UPDATE: On a lighter note, police in Lake Charles caught a group of looters stealing DVDs from a porno store. Heh.

Rita update

Sunday, September 25th, 2005

To view the remarkable home video of a house being flooded by the Vermilion River in southern Louisiana, click here and then click on “Rita flooding caught on home video.” (Hat tip: bizi.)

Meanwhile, Houston is getting back to normal, and along the Texas coast, “Gov. Rick Perry said Saturday he saw plenty of damage during a helicopter tour over the Beaumont-Port Arthur area, but added: ‘There’s none of that just-down-to-the-foundation devastation that we saw out of Mississippi’ after Katrina.” But there is still $8 billion of damage in Texas, according to Perry.

Southwestern Louisiana, specifically the Lake Charles area, seems to be the hardest-hit region, as indicated by the fact that Lt. Gen. Russel Honore is in Lake Charles. More from the Lake Charles American Press blog, and at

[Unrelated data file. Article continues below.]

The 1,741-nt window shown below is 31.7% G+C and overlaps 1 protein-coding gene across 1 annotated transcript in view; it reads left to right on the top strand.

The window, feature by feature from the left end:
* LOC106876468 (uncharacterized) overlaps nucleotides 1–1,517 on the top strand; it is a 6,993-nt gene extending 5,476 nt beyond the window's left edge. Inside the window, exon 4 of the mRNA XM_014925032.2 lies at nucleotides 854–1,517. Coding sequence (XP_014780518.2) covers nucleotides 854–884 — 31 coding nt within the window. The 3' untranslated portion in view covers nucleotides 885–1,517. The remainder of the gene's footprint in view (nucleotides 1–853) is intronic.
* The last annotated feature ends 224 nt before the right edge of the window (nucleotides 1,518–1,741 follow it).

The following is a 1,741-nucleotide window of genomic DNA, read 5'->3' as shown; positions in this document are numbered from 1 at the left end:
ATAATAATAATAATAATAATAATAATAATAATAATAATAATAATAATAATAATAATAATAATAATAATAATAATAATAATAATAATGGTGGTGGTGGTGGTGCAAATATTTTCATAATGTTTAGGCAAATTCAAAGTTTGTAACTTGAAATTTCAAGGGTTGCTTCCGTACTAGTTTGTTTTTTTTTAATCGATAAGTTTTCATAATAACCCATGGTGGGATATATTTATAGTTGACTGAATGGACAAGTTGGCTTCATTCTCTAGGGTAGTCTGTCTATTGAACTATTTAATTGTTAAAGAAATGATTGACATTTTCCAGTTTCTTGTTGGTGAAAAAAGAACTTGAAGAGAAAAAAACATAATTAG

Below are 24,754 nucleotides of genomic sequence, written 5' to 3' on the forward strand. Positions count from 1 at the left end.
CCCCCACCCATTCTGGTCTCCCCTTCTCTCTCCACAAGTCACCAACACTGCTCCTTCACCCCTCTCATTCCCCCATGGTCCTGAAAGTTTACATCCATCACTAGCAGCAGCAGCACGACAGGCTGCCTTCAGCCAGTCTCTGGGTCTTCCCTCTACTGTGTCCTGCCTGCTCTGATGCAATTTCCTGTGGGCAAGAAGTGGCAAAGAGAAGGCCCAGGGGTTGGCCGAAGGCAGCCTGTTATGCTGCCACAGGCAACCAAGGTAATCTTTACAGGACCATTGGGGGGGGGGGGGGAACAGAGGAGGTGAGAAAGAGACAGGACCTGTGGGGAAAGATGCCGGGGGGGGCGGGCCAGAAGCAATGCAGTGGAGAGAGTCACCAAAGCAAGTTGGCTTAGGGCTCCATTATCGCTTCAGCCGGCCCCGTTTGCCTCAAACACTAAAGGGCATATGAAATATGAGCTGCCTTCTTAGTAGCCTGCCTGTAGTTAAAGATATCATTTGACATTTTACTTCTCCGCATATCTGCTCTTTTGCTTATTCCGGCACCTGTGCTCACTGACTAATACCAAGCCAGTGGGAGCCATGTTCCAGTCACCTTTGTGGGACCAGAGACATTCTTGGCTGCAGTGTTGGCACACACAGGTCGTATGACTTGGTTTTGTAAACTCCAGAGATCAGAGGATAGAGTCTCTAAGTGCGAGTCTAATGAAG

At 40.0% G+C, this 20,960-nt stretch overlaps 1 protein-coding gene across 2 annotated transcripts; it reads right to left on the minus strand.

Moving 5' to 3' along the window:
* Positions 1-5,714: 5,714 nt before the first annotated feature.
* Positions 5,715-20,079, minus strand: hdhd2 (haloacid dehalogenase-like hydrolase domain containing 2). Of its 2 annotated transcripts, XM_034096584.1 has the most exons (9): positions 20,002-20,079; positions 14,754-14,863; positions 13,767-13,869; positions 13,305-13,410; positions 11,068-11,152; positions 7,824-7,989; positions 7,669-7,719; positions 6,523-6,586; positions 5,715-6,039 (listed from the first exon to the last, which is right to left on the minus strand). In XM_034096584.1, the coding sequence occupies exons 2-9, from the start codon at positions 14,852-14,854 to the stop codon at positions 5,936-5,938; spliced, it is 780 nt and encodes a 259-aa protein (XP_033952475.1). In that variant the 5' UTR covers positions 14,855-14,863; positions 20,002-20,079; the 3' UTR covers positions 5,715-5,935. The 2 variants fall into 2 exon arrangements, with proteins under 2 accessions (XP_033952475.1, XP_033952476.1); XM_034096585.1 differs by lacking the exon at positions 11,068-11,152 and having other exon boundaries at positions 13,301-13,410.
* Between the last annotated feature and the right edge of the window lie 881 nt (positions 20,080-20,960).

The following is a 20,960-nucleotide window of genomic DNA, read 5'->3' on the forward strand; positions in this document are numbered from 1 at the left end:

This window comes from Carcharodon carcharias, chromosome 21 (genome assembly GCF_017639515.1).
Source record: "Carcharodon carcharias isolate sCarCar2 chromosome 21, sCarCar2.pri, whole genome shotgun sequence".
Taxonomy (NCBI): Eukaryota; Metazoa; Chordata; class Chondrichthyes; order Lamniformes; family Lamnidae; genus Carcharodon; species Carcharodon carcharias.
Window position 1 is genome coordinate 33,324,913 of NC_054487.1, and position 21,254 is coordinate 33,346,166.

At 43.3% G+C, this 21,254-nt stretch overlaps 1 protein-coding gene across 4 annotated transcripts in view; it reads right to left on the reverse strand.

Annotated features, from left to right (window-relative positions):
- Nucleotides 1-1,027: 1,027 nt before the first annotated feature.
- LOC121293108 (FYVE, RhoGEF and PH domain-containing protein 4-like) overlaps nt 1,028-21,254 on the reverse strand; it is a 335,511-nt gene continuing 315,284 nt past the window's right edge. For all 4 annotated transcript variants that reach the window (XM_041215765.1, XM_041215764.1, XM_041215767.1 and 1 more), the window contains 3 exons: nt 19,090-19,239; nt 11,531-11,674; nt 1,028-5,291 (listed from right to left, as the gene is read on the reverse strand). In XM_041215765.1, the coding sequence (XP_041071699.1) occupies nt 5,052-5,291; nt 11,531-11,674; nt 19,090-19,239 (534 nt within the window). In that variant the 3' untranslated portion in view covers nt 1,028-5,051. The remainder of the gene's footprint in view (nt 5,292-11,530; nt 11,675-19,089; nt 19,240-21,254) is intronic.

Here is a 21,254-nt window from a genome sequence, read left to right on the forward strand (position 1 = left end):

In New Orleans, the water is receding as pumping resumes, and Mayor Ray Nagin is planning to resume the re-population of his city. Awesome idea, Ray. Awesome.

There was one death in Mississippi from a Rita-spawned tornado. So far, that’s the only reported death directly caused by Rita.

Good news and bad news on Rita

Sunday, September 25th, 2005

The good news on now-Tropical Depression Rita: she’s not going to stall out, as previously predicted, but instead will move away to the northeast, according to the 11:00 PM EDT NHC discussion:


If that new forecast pans out, there will be less inland flooding than expected, and no sequel. Here’s the official track: